The neural correlates of subjective value during intertemporal choice.
Neuroimaging studies of decision-making have generally related neural activity to objective measures (such as reward magnitude, probability or delay), despite choice preferences being subjective. However, economic theories posit that decision-makers behave as though different options have different subjective values. Here we use functional magnetic resonance imaging to show that neural activity in several brain regions--particularly the ventral striatum, medial prefrontal cortex and posterior cingulate cortex--tracks the revealed subjective value of delayed monetary rewards. This similarity provides unambiguous evidence that the subjective value of potential rewards is explicitly represented in the human brain.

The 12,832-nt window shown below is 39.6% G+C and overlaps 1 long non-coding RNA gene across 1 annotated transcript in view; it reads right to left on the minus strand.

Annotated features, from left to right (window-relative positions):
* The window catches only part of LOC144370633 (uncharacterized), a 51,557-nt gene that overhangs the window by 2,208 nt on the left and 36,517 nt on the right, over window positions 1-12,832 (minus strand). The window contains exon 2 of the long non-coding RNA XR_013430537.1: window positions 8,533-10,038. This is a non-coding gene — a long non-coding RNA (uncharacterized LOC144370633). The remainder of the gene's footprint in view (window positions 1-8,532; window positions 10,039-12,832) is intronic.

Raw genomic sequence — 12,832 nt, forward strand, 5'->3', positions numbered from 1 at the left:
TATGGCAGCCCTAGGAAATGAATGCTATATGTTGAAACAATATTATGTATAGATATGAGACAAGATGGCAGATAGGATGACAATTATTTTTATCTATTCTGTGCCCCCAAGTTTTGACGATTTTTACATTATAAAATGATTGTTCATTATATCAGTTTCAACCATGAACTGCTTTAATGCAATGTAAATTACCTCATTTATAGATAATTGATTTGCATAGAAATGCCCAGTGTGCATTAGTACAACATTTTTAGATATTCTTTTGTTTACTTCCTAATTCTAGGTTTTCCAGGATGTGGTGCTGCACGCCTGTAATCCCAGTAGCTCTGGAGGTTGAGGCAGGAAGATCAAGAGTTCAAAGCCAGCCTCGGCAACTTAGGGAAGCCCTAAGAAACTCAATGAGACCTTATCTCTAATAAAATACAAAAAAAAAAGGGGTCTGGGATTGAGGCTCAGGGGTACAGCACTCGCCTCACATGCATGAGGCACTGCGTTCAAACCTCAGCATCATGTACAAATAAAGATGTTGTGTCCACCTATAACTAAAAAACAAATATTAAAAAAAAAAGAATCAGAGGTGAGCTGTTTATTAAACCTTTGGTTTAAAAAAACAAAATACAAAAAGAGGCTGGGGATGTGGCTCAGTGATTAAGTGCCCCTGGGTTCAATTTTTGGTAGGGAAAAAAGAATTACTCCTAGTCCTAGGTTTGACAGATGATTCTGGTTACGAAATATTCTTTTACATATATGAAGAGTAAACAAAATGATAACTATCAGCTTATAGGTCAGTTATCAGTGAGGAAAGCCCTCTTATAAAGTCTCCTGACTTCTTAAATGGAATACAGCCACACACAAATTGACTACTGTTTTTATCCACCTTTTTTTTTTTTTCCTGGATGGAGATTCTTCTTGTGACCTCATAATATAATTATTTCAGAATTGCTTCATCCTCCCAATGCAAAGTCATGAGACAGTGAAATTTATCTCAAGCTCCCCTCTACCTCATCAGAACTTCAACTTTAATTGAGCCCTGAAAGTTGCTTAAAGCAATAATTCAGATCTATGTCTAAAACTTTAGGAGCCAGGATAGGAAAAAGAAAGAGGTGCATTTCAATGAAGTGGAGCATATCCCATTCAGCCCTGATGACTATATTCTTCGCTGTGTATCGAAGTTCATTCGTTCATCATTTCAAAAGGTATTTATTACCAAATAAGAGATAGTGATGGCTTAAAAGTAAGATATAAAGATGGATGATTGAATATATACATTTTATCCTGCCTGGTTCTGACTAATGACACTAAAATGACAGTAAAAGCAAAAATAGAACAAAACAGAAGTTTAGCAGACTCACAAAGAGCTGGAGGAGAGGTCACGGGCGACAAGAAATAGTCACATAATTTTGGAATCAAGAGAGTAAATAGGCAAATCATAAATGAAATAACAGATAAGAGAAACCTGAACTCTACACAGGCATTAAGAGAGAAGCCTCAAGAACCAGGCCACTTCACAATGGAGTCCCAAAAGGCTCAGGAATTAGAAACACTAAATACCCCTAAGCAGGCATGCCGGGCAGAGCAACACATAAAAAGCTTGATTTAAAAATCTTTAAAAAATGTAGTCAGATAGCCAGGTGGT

Pubmed ID: 17982449 RIS Download
Adult | Brain | Brain Mapping | Decision Making | Female | Humans | Image Processing, Computer-Assisted | Magnetic Resonance Imaging | Male | Oxygen | Psychometrics | Reinforcement Schedule | Reward | Time Factors